As an indigenous people, the Ogoni had a well-established social system that placed great value on their socio-economic wellbeing before the advent of British colonial rule. Living on a fertile alluvial soil and blessed with a necklace of rivers and creeks, the Ogoni people seized the opportunity of having these resources to become great fisher folks and farmers, producing not only for their own subsistence but also for their neighbours in the Niger Delta and was appropriately referred to as the ‘Food Basket of the Niger Delta’. They created a system of agriculture; their traditional means of livelihood ensured the sustainable management and sustainable exploration of natural resources. Socio-culturally, the Ogoni people live in closely knit communities. The Ogoni region of Rivers State suffers the dilapidating effects of crude oil pollution which has destroyed most farmlands and reduced the amount of crop yield. It is averred that these spills create unsatisfactory conditions for plants growth due to insufficient aeration of the soil and the increase in the concentration of heavy metals as these oil penetrates the pore spaces on soil following any spill (Oyem, 2013). Most of the Ogoni soil where these spills occur suffers from loss of soil fertility through loss of soil organic matter, leaching of nutrients, loss of the nutrient – laden topsoil, changes in soil – pH, reduction in caution exchange capacity, Stalinization, water logging and other forms of soil degradation are major problems associated with agricultural productivity on the Ogoni soil. Soil fertility loss and declining crop yield among others are found to be indirect source of pressure on natural resources and community structure especially among the Ogoni rural poor (Pyagbara, 2007). Jike (1987), argued rather trenchantly that although oil companies have contributed minimally to the country development. In Gokana, oil spills have posed a major threat to the environment, which has led to total annihilation of the ecosystem. Thus life in this area is becoming increasingly unbearable due to the ugly effects of oil spill (Oyem, 2001). Oil spillages have rendered vast stretches of indigenous farmlands useless.
1.2 Problem Statement
Ogoni community, which is the focus of this study, has more than 100 oil wells and a number of flow lines, manifolds and flow stations. In addition to these production facilities, a number of oil export trunk lines pass through the community. Ogoni community and other communities in the Niger Delta area have generated massive wealth for the nation. It is nationally acknowledged, that the natural blessings (especially, crude oil and natural gas) of these communities have contributed most to the economic growth of the entire country Since the discovery of crude oil in 1956 by Shell British Petroleum (now Royal Dutch Shell) at a village Oloibiri in Bayelsa state located within the Niger Delta of Nigeria (Onuoha, 2008; Anifowose, 2008) and commercial production began in 1958.Oil exploration and exploitation has been on-going for several decades in the Niger Delta region and in Ogoni land which has led to several environmental and health hazard to the inhabitant of the region. Exploration activities have led to the loss of farms aquatic life streams and rivers which used to be a source of livelihood to the occupant of this oil producing community. However, behind this glossy facade of financial benefits, UNEP (2007) asserts that activities related to oil exploration and productions (such as seismic survey, drilling, production and transport) have a range of environmental and social effects on Ogoni community. Pictures of some of the degraded environment are depicted in the Figures below:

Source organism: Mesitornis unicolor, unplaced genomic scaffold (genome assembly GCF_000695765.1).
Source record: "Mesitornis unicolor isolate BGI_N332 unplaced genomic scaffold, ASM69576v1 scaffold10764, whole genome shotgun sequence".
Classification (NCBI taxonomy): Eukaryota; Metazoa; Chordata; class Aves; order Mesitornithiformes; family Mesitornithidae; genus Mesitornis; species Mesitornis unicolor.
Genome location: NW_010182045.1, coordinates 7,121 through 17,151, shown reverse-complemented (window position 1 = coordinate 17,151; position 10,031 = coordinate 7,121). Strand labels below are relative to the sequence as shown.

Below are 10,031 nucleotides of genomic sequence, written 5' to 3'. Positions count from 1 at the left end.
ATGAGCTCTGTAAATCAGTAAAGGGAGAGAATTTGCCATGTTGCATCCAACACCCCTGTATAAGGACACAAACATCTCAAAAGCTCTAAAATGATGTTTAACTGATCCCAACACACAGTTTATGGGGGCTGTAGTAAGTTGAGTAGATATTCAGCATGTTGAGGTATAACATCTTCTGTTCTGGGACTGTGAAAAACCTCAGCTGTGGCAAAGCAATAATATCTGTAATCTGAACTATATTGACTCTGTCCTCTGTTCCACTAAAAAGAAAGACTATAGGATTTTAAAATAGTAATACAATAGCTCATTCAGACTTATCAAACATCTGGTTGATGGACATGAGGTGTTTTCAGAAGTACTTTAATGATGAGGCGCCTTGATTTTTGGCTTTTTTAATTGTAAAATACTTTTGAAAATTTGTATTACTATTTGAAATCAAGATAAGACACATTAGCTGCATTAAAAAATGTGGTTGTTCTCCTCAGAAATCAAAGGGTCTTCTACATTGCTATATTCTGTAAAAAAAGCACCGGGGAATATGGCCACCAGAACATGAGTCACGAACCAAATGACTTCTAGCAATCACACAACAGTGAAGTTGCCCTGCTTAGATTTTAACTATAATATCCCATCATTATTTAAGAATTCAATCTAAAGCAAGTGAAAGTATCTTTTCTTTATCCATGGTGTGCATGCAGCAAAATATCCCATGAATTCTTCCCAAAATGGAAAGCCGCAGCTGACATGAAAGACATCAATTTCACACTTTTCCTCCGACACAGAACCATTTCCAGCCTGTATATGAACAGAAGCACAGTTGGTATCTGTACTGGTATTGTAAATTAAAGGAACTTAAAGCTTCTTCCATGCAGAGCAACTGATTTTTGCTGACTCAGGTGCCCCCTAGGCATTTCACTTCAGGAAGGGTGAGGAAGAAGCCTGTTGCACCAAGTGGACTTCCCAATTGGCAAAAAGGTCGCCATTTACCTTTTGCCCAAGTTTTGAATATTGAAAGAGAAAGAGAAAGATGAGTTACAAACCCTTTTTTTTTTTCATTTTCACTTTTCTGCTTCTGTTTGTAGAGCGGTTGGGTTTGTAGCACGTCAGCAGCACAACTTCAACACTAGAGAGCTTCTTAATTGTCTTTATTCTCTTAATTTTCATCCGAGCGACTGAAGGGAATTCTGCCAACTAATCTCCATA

A view of an illegal crude oil refinery site in the creeks of an Ogoni community in Nigeria's Niger Delta, on July 7, 2010
An aerial view of a village on an island near an oil spill site in a creek in the Ogoni region of the Niger Delta, on July 7, 2010
The major causes of oil spills in Ogoniland or elsewhere in the Niger Delta include blowout, pipeline corrosion, equipment failure and sabotage. Other minor causes include accidental spills, overflow of tanks, valve failure, over pressure, sand cut through erosion, and engineering error. These oil spills are believed to be having devastating effects on the socio-economic wellbeing of Ogoni community (Human Right Watch, 1999; Raji and Abejide, 2013). It is on this note that the researcher intends to investigate the impact of oil exploration in Ogoni Community of Rivers state.
1.3 Objective of the Study
The primary objective of the study is to investigate the impact of oil exploration in Ogoni community in Rivers state. But for the purpose of the study, the researcher intends to achieve the following sub objectives
i) To investigate the environmental effect of oil exploration in Ogoni community of River State, Nigeria.
ii) To ascertain the health effect of oil exploration to the inhabitant of the Ogoni community
iii) To ascertain the impact of exploration activities on the aquatic life of the area